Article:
Ten Day or Leatherleaf Fern (Rumohra adiantiformis)
Ten Day Fern has glossy, hairless, triangular shaped fronds. The fronds are tough, so it is also known as Leatherleaf Fern. The lobed leaflets that make up the frond (the pinnae) are broadly spaced along the central stem of the frond, known as the rachis. In this species, the rachis is grooved and has scales. The fronds are spaced along a scaly rhizome that creeps along the surface of the soil. This fern grows well in full sun or shade in moist soil.
Ferns do not produce flowers and fruit, instead they reproduce from spores. In the Ten Day Fern the spores are large, round and dark. They are found in a double row on the underside of the fronds.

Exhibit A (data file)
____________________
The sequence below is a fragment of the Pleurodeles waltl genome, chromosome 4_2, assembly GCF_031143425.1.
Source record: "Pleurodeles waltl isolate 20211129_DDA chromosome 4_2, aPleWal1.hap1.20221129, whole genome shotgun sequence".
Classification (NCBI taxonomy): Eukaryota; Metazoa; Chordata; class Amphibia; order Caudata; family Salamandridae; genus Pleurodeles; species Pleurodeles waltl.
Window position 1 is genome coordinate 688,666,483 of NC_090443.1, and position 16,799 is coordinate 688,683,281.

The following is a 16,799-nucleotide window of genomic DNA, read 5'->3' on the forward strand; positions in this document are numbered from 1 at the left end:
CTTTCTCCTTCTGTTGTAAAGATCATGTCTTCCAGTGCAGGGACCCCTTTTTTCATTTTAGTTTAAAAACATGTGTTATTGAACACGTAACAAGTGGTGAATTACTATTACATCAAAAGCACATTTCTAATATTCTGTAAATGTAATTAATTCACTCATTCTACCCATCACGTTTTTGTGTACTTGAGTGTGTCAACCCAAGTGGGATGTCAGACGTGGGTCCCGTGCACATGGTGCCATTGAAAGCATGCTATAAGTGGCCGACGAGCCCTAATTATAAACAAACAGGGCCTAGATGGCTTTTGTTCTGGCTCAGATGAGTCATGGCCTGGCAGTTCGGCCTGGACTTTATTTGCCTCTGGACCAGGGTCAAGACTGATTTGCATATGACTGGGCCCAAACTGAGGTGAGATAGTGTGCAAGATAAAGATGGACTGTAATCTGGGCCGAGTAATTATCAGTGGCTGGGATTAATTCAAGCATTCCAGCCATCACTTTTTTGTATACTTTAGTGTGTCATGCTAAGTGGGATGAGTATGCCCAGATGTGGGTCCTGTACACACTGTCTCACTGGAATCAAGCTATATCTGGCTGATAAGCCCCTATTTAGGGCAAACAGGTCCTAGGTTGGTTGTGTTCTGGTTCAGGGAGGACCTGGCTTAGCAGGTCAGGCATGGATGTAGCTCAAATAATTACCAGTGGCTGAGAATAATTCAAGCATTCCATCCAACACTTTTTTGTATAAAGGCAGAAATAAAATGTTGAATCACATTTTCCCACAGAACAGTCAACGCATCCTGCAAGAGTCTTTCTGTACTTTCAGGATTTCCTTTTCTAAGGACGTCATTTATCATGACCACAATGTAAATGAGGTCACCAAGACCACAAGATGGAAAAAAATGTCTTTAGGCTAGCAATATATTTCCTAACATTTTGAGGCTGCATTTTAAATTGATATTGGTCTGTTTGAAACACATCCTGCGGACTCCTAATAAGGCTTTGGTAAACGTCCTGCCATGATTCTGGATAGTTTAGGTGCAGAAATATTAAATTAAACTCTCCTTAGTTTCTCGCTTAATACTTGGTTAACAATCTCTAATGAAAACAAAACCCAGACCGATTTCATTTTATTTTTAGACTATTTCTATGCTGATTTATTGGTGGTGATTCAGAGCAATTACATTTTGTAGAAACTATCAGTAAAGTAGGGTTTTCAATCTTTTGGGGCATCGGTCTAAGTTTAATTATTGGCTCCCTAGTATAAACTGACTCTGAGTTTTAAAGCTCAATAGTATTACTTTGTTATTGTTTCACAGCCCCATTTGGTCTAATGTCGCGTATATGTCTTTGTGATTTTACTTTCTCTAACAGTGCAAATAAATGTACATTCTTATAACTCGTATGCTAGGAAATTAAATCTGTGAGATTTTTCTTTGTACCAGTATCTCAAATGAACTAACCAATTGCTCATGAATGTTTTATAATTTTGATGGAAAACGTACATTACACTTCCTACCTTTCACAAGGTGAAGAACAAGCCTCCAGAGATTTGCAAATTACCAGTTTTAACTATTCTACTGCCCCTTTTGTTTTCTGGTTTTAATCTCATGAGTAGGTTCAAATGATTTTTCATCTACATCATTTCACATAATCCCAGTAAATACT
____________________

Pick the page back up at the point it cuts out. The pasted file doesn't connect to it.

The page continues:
Ten Day Fern is native to Bermuda, and has a very wide global distribution. Its tough fronds are often used in flower arrangements as it is robust and can tolerate drying (it is said to last ten days when not in water). These characteristics have lead to wide cultivation of this fern for use in gardens and by florists; locally, however, it has become rare. In 1918 Britton noted that in Bermuda it could be found in Devonshire Marsh and Walsingham. Today it is only found in the freshwater marsh habitat in Devonshire Marsh, where only 3 or 4 specimens are thought to remain (Fern Recovery Plan). Ten Day Fern is therefore listed as locally Critically Endangered under the Protected Species Act 2003 (Protected Species Order 2007).